Toy Story Midway Mania is really a two person ride

An alternative solution to the Toy Story and Buzz two-person-only problem would be to have mom and one child share the ride, with the other child in the next vehicle. We’ve resorted to this when my kids are in a “she breathed on me, I’m going to kill her” mood or when one child has a need for some extra TLC. My now pre-teen daughters are willing to ride alone, but they get anxious about riding in a two-person vehicle with a stranger. If this is your situation, speak with the cast member at the ride load zone. I have never seen Disney not honor a guest’s polite request to ride alone for reasons of safety or comfort.

Spinning rides:

For Aladdin and TriceraTop, a party of three would not need to be separated and, in many cases, a party of five could be accommodated. However, my family often experiences conflict here with the ride controls. One row makes the car go up and down, while the other row tilts the car forward and back. Decide in advance whether your kids can share duties on the infinitely more satisfying up/down controller or if one should be on the bench with mom and take the tilt control.

Dumbo is a special challenge for a single parent with two children. To fit an adult plus two children in the elephant, the kids have to be quite small. The family split-up is difficult because although there is a lap belt, the open side of the elephant means that you need to have complete confidence that the unaccompanied child or children will remain seated. If you don’t fall into either of these categories, then try hard skip this attraction. Astro-Orbiter is similar, but due to its location, not as enticing for little ones and is easier to avoid.

Make sure you're comfortable with two kids riding alone in one Dumbo

Thrill rides:

For Splash Mountain, Big Thunder Mountain, Expedition Everest, Rock n’ Roller Coaster and Space Mountain, parties of three, or even five, can stay in the same vehicle. However, the first four of these require two-by-two seating. With a party of three there is the choice: have the kids sit together and mom sits alone in the next row, or have mom sit with one child and have the other child sit alone or with a stranger. This decision may have been easy with the relatively benign Buzz, but with a young child and a potentially frightening roller coaster, the pressure to make the right call looms large. You’ll have to assess your personal family needs. Has one of the children already been on the ride, or one that’s similar, and is comfortable with it? Can the children reassure each other if scared? Does the child need to hold hands with or otherwise touch a parent to feel secure? In my family, the solution that worked was to seat mom with the younger or less experienced child in the row directly behind the older child. This way I could place my hands on the head or shoulders of the child in front of me if a comforting touch was required. Again, if your child feels uneasy sitting next to a stranger, ask the load zone cast member to place the child in a row alone.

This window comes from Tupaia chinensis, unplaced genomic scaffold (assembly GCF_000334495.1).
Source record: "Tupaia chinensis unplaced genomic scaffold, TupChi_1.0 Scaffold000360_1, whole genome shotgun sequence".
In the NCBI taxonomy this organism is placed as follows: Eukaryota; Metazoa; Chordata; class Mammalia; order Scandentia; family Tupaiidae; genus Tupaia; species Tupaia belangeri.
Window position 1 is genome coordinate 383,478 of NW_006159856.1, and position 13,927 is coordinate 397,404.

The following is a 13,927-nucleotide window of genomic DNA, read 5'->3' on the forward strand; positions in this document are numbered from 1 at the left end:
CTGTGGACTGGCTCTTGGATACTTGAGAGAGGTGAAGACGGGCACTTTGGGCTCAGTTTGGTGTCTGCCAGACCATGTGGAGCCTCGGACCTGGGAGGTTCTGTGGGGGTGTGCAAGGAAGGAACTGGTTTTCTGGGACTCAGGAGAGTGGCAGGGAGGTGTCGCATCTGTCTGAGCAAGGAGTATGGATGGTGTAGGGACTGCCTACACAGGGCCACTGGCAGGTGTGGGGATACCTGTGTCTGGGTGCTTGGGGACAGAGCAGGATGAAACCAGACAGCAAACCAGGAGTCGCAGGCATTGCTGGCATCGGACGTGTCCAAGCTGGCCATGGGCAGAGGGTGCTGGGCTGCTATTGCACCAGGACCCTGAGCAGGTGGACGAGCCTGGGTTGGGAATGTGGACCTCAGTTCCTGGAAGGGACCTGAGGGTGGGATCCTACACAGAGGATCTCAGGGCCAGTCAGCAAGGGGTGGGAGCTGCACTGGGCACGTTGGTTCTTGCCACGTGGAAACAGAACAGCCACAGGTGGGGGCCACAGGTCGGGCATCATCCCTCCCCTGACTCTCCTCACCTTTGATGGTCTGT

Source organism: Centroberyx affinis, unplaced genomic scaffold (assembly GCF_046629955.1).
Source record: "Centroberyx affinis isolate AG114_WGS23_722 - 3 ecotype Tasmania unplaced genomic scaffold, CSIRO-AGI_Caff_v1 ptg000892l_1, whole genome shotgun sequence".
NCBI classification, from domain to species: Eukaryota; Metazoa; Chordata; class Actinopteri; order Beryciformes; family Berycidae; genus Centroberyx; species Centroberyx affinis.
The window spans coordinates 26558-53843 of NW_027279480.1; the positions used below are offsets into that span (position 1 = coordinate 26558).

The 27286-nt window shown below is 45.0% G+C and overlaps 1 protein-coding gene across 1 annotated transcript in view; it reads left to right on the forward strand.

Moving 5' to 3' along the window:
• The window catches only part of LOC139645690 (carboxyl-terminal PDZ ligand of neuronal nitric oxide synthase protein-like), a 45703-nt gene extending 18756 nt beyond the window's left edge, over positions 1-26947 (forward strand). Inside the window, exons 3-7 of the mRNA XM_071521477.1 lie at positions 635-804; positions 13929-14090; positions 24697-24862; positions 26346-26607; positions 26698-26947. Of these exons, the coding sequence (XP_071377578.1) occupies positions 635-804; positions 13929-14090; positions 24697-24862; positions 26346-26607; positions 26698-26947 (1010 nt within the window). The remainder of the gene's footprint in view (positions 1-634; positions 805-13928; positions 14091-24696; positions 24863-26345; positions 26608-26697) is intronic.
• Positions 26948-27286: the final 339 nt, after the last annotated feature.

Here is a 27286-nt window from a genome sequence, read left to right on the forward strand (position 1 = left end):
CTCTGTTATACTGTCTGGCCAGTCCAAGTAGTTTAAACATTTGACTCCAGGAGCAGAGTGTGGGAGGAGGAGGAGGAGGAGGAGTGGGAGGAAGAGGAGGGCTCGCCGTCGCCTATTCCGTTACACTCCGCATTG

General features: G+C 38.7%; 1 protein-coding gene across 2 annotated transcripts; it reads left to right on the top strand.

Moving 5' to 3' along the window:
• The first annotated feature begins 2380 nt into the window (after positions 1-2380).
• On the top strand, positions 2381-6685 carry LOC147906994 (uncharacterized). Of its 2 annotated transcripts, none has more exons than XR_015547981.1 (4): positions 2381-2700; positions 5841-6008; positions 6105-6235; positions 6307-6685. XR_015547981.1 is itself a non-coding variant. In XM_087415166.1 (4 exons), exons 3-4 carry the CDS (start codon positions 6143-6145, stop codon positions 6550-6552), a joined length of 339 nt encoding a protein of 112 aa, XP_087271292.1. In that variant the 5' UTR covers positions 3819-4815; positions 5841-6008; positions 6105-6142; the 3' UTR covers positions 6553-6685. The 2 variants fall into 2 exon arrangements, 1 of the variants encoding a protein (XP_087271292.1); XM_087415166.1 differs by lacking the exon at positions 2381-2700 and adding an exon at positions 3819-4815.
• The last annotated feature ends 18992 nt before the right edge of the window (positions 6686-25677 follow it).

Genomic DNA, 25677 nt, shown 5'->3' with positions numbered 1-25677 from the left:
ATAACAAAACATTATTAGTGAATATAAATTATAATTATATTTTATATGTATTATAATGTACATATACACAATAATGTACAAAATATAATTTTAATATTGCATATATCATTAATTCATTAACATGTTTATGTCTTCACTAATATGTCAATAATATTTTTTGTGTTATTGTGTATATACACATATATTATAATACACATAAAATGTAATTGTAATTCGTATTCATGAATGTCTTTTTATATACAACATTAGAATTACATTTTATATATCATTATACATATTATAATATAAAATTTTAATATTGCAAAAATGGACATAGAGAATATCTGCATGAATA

Two across seating at Splash Mountain

Space Mountain has three people in one rocket, in a row one behind the other. No one sits side-by-side. As with the other roller coasters, think about your family dynamic and their ability to cope with new situations. If I’m alone with two of my children on Space Mountain, I’ll sit between them, but it may also make sense for a younger child to sit between a parent and an older sibling.

Three people in a row in the Space Mountain rockets

Additional issues:

The Haunted Mansion and The Seas with Nemo are similarly configured rides where two members of a party of three can request that a third party member be in the next car over and sit alone. I personally would be cautious about separating children from parents on the Haunted Mansion unless the children have previously experienced this attraction. The potential fright level is high with young children. And there is nothing worse than hearing your kids cry, but not be able to physically comfort them.

Spaceship Earth has a shared control component like some of the spinning rides. Each of the two rows of seats has a separate interactive touch screen. A family of three will fit into this ride just fine, but here it may be easier to have each child in a separate row so that they each get to decide their future fate. To keep the peace, mom is going to have to cede control of her fate to her offspring. I’m hoping they choose a nice home for me ☺.

Spaceship Earth vehicles have two rows of two

Peter Pan has Dumbo-esque open sides, but is less of a problem for a single parent with two children because the bench is wide enough that three people can often fit together without splitting up.